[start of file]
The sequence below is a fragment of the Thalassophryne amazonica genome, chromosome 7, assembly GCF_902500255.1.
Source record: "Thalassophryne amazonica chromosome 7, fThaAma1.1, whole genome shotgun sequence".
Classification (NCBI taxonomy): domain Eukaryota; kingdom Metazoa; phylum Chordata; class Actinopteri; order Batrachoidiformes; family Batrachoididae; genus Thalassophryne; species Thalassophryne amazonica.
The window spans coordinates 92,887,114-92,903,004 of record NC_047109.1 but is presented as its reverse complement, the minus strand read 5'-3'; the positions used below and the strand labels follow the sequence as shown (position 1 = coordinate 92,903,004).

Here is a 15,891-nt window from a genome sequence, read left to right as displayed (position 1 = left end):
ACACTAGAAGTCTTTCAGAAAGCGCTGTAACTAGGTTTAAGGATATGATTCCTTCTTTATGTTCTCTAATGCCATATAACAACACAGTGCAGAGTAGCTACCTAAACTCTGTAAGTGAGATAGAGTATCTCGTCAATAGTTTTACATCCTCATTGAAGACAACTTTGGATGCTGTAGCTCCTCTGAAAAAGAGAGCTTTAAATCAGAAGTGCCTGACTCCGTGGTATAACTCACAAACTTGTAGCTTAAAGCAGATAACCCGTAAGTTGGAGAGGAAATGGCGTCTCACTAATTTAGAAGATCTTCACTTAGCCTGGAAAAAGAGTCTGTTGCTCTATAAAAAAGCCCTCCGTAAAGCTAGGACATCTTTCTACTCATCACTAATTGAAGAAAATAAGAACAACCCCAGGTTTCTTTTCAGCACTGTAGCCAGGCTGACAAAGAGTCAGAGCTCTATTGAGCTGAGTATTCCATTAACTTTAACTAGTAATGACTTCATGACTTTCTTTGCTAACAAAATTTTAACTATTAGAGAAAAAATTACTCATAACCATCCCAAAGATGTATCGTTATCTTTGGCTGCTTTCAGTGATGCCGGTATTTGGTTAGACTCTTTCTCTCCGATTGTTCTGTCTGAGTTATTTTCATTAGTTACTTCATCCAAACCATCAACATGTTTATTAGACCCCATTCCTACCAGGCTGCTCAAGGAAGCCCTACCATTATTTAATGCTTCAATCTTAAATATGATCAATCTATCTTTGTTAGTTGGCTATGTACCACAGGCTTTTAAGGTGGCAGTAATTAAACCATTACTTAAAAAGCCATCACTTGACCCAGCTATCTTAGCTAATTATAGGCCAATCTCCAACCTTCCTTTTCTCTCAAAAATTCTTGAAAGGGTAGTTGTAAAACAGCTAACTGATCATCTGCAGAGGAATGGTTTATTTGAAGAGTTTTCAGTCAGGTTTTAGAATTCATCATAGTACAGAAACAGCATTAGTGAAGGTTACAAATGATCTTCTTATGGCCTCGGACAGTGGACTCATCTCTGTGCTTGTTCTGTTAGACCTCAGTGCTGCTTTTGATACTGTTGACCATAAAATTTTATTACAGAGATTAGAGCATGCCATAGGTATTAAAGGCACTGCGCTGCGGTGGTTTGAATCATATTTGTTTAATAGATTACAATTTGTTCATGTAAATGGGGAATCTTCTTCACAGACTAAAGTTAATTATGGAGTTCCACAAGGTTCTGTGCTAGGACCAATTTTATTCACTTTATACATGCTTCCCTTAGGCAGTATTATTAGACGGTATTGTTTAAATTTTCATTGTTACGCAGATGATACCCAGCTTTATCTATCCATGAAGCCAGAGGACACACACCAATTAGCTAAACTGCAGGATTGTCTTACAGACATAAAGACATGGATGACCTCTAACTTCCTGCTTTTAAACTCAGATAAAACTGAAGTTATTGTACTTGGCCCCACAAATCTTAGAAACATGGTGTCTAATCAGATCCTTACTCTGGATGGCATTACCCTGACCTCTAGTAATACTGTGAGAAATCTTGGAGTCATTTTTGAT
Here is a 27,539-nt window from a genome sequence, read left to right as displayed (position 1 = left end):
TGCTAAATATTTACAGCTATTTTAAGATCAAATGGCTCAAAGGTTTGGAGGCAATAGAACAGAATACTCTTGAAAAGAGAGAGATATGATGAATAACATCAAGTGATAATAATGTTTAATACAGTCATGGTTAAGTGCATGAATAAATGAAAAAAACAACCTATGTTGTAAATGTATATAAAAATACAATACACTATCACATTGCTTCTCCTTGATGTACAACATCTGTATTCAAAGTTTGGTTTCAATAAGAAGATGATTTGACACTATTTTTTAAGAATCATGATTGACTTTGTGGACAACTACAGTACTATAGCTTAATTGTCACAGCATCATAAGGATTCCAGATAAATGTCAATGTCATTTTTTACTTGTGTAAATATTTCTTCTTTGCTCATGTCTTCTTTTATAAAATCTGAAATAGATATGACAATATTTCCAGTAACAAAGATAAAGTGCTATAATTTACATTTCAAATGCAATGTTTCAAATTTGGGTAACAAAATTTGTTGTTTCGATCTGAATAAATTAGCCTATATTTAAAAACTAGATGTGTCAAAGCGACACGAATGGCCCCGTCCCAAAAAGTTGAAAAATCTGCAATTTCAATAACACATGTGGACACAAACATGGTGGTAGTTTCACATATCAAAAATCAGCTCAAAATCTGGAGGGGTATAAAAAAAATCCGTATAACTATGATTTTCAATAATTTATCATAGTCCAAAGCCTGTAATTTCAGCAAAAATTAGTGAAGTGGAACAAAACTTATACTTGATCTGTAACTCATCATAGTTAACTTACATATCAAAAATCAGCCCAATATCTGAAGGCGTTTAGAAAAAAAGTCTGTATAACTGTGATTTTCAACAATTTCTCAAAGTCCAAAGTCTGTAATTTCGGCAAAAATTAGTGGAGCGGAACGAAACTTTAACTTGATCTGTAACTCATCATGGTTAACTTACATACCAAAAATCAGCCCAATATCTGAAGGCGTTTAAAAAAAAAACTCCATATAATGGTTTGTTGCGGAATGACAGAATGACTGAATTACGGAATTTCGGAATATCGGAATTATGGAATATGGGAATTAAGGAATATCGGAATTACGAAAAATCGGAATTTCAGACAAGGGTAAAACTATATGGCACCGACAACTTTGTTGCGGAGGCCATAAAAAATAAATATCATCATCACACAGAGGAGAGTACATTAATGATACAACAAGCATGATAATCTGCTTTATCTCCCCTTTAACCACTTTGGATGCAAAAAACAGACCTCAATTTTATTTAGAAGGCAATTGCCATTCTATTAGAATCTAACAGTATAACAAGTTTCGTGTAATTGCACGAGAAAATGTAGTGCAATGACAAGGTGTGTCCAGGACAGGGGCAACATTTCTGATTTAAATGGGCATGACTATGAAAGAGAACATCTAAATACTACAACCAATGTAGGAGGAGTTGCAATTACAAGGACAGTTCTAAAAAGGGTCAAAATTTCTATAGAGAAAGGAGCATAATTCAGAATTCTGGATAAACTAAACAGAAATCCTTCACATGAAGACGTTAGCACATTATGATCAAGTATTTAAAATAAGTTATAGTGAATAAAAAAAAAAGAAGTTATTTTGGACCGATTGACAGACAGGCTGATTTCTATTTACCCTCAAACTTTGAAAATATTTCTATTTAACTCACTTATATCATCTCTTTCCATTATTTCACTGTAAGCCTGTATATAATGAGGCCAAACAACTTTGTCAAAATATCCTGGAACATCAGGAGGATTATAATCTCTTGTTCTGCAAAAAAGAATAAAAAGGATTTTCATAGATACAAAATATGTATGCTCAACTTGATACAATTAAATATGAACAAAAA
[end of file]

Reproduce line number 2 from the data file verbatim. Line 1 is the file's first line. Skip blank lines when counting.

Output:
Source record: "Thalassophryne amazonica chromosome 7, fThaAma1.1, whole genome shotgun sequence".